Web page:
Case Study: Cystic Fibrosis – The Impact on Posture

Cystic Fibrosis is a hereditary disease caused by a faulty gene.  ‘This gene controls the movement of salt and water in and out of your cells, so the lungs and digestive system become clogged with mucus, making it hard to breathe and digest food’.  The symptoms can include poor lung function, repeated chest infections, poor digestion and hence nutrition, bowel problems and CF related diabetes.  In addition there is also a link to low bone density and low muscle mass.  Treatment includes medication, nutrition, exercises and physiotherapy.  The Physiotherapy aspect helps to build up the muscles that act on the lungs to help with clearing the mucus which in turn helps to minimise the lung infections as part of the treatment of the condition.

The Ankle Series: Bouncy, Rolling Ankles

How many of you have suffered from sprained ankles over the years?  Now how many of you are now left with bouncy rolling ankles?  Do you often ‘go over’ on your ankle, but bounce back up with no pain or sprain?  But what if next time you ‘go over’ on your ankle you are not so lucky and fall on your knee or hip and injure another part of your body?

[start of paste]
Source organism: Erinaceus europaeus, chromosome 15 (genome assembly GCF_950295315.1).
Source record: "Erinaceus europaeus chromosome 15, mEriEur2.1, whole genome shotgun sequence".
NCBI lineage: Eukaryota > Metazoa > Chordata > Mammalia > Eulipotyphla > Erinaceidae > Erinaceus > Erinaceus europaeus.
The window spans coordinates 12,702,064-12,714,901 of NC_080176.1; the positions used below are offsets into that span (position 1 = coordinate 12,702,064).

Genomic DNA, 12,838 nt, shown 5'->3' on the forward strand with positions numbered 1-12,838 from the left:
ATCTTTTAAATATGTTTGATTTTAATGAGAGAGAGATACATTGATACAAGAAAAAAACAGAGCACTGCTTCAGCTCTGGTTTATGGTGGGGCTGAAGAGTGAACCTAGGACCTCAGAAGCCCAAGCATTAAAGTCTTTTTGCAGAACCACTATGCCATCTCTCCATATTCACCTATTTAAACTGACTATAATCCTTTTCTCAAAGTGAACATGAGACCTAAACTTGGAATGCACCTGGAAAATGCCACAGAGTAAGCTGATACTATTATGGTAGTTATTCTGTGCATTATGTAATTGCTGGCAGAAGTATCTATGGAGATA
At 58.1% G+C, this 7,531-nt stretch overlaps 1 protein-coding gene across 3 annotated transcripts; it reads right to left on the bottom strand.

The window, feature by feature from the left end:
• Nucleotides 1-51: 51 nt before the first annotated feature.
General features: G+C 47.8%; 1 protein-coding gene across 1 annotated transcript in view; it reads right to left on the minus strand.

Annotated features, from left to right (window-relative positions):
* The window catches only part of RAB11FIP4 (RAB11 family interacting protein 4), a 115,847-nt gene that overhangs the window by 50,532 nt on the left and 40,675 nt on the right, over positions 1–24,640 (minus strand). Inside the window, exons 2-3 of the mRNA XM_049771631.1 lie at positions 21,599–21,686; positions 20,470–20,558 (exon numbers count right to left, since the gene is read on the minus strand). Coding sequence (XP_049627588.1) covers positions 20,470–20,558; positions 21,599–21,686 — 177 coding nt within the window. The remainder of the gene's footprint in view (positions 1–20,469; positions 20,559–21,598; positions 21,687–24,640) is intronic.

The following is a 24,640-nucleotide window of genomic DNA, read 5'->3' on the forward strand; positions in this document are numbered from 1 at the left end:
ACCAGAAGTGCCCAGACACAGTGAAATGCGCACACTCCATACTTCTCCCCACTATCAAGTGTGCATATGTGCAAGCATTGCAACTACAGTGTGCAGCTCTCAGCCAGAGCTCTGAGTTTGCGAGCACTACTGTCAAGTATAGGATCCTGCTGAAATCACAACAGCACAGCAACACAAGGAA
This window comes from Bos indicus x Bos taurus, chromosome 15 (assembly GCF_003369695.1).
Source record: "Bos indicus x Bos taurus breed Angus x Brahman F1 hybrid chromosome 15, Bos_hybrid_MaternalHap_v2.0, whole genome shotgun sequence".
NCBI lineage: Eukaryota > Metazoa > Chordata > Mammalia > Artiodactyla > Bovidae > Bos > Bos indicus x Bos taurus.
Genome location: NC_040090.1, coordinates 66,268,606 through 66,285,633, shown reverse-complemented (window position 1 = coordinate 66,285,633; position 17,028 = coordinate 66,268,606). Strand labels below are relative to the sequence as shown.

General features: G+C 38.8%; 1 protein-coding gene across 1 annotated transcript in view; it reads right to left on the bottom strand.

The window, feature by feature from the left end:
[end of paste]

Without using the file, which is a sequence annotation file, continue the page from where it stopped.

It amazes me how many people suffer from these unstable bouncy ankles including myself.  Whether it be from frequent sprains, ligament damage, lack of rehabilitation at the time of the sprain or simply a lack of strength it is never too late to help improve the situation.

The Ankle Series: Floppy Ankles, Sore Shins? Maybe it is Time for a Rethink!

Floppy ankles… I see them on an almost daily basis, calves so tight that as soon as my clients lay down on the treatment table their ankles flop forward as if preparing to dance for  ‘The Royal Ballet’.  For many reasons it appears that our calves have shortened up.  Be it the high heels we wear, the amount we train or simply the time we spend on our feet, what is certain is that tight calves prevail.

So what have these floppy ankles got to do with sore and tender shins?  Shin splints, for any of you have suffered from this painful condition, are caused by the muscles and tendons that attach to the shin bone (the Tibia) pulling on the bone and causing ache and sometimes acute pain.   Its generally not the bone that is hurting but the tendons themselves from being overly tight and strained. This muscle that attaches to the front of the shin is the Tibialis Anterior which dorsi-flexes the ankle (pulls your toes towards your head) and also inverts the ankle.  Treatment can focus on releasing the tension in this muscle, massage, stretching and the like to relieve the pressure and pulling on the shin bone.  But have you been doing this yet not seeing any results?